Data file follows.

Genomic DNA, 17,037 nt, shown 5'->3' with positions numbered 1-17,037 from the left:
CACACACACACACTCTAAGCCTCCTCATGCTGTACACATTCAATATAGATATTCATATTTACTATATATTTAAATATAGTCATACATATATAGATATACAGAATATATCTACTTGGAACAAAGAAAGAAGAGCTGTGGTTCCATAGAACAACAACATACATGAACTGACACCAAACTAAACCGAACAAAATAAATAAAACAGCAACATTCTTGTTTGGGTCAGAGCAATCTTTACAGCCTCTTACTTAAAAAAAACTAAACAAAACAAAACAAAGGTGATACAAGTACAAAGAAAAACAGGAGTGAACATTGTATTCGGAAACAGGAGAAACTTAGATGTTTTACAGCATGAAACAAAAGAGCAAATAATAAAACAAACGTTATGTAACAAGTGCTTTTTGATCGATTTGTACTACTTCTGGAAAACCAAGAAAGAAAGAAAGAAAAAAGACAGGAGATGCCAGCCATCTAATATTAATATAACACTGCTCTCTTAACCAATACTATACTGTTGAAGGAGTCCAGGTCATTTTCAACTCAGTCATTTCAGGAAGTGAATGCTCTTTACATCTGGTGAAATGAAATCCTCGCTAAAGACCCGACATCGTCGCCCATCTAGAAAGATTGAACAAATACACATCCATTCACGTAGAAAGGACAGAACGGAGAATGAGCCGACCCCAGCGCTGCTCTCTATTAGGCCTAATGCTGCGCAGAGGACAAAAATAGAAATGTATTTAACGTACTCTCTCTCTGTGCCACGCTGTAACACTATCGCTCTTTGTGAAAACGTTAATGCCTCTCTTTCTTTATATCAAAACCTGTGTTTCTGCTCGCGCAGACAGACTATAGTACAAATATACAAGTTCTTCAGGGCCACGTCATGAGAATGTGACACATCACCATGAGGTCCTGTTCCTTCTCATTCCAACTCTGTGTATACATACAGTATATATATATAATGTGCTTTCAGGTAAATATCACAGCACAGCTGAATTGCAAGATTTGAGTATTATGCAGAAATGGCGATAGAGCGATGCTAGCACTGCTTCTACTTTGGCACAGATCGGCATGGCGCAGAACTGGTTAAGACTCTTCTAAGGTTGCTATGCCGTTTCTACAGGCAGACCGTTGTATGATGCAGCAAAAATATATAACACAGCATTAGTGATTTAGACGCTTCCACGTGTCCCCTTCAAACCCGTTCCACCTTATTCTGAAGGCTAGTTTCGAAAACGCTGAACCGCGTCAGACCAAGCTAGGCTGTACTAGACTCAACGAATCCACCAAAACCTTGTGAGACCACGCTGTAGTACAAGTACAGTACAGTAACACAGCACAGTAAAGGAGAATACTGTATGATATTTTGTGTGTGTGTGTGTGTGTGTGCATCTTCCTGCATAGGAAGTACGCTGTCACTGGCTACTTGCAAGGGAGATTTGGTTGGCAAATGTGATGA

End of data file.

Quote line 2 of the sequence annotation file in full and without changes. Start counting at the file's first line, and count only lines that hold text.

CACACACACACACTCTAAGCCTCCTCATGCTGTACACATTCAATATAGATATTCATATTTACTATATATTTAAATATAGTCATACATATATAGATATACAGAATATATCTACTTGGAACAAAGAAAGAAGAGCTGTGGTTCCATAGAACAACAACATACATGAACTGACACCAAACTAAACCGAACAAAATAAATAAAACAGCAACATTCTTGTTTGGGTCAGAGCAATCTTTACAGCCTCTTACTTAAAAAAAACTAAACAAAACAAAACAAAGGTGATACAAGTACAAAGAAAAACAGGAGTGAACATTGTATTCGGAAACAGGAGAAACTTAGATGTTTTACAGCATGAAACAAAAGAGCAAATAATAAAACAAACGTTATGTAACAAGTGCTTTTTGATCGATTTGTACTACTTCTGGAAAACCAAGAAAGAAAGAAAGAAAAAAGACAGGAGATGCCAGCCATCTAATATTAATATAACACTGCTCTCTTAACCAATACTATACTGTTGAAGGAGTCCAGGTCATTTTCAACTCAGTCATTTCAGGAAGTGAATGCTCTTTACATCTGGTGAAATGAAATCCTCGCTAAAGACCCGACATCGTCGCCCATCTAGAAAGATTGAACAAATACACATCCATTCACGTAGAAAGGACAGAACGGAGAATGAGCCGACCCCAGCGCTGCTCTCTATTAGGCCTAATGCTGCGCAGAGGACAAAAATAGAAATGTATTTAACGTACTCTCTCTCTGTGCCACGCTGTAACACTATCGCTCTTTGTGAAAACGTTAATGCCTCTCTTTCTTTATATCAAAACCTGTGTTTCTGCTCGCGCAGACAGACTATAGTACAAATATACAAGTTCTTCAGGGCCACGTCATGAGAATGTGACACATCACCATGAGGTCCTGTTCCTTCTCATTCCAACTCTGTGTATACATACAGTATATATATATAATGTGCTTTCAGGTAAATATCACAGCACAGCTGAATTGCAAGATTTGAGTATTATGCAGAAATGGCGATAGAGCGATGCTAGCACTGCTTCTACTTTGGCACAGATCGGCATGGCGCAGAACTGGTTAAGACTCTTCTAAGGTTGCTATGCCGTTTCTACAGGCAGACCGTTGTATGATGCAGCAAAAATATATAACACAGCATTAGTGATTTAGACGCTTCCACGTGTCCCCTTCAAACCCGTTCCACCTTATTCTGAAGGCTAGTTTCGAAAACGCTGAACCGCGTCAGACCAAGCTAGGCTGTACTAGACTCAACGAATCCACCAAAACCTTGTGAGACCACGCTGTAGTACAAGTACAGTACAGTAACACAGCACAGTAAAGGAGAATACTGTATGATATTTTGTGTGTGTGTGTGTGTGTGTGCATCTTCCTGCATAGGAAGTACGCTGTCACTGGCTACTTGCAAGGGAGATTTGGTTGGCAAATGTGATGA